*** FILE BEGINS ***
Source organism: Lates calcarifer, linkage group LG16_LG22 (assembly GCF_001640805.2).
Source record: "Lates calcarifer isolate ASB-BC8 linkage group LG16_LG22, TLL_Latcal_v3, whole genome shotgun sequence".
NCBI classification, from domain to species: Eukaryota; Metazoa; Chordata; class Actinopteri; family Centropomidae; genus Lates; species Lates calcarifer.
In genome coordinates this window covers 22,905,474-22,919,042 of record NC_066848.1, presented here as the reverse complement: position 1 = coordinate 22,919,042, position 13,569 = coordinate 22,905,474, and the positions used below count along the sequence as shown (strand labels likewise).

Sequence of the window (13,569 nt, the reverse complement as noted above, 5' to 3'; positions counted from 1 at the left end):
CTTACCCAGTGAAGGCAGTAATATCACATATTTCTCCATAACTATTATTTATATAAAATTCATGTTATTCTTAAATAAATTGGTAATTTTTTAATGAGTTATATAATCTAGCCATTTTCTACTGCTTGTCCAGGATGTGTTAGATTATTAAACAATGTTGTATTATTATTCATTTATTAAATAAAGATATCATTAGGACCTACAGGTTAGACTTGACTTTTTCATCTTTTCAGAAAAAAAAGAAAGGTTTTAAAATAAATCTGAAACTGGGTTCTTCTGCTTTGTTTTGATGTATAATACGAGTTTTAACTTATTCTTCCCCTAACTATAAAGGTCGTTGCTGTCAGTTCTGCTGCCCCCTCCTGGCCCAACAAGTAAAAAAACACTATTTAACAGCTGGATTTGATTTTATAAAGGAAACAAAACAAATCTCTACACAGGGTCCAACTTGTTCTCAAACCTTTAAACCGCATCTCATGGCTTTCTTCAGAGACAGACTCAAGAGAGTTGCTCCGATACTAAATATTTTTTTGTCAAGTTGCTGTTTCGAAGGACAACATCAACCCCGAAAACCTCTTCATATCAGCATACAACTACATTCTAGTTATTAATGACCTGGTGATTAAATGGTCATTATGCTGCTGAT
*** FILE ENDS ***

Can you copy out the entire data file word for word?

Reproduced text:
Source organism: Lates calcarifer, linkage group LG16_LG22 (assembly GCF_001640805.2).
Source record: "Lates calcarifer isolate ASB-BC8 linkage group LG16_LG22, TLL_Latcal_v3, whole genome shotgun sequence".
NCBI classification, from domain to species: Eukaryota; Metazoa; Chordata; class Actinopteri; family Centropomidae; genus Lates; species Lates calcarifer.
In genome coordinates this window covers 22,905,474-22,919,042 of record NC_066848.1, presented here as the reverse complement: position 1 = coordinate 22,919,042, position 13,569 = coordinate 22,905,474, and the positions used below count along the sequence as shown (strand labels likewise).

Sequence of the window (13,569 nt, the reverse complement as noted above, 5' to 3'; positions counted from 1 at the left end):
CTTACCCAGTGAAGGCAGTAATATCACATATTTCTCCATAACTATTATTTATATAAAATTCATGTTATTCTTAAATAAATTGGTAATTTTTTAATGAGTTATATAATCTAGCCATTTTCTACTGCTTGTCCAGGATGTGTTAGATTATTAAACAATGTTGTATTATTATTCATTTATTAAATAAAGATATCATTAGGACCTACAGGTTAGACTTGACTTTTTCATCTTTTCAGAAAAAAAAGAAAGGTTTTAAAATAAATCTGAAACTGGGTTCTTCTGCTTTGTTTTGATGTATAATACGAGTTTTAACTTATTCTTCCCCTAACTATAAAGGTCGTTGCTGTCAGTTCTGCTGCCCCCTCCTGGCCCAACAAGTAAAAAAACACTATTTAACAGCTGGATTTGATTTTATAAAGGAAACAAAACAAATCTCTACACAGGGTCCAACTTGTTCTCAAACCTTTAAACCGCATCTCATGGCTTTCTTCAGAGACAGACTCAAGAGAGTTGCTCCGATACTAAATATTTTTTTGTCAAGTTGCTGTTTCGAAGGACAACATCAACCCCGAAAACCTCTTCATATCAGCATACAACTACATTCTAGTTATTAATGACCTGGTGATTAAATGGTCATTATGCTGCTGAT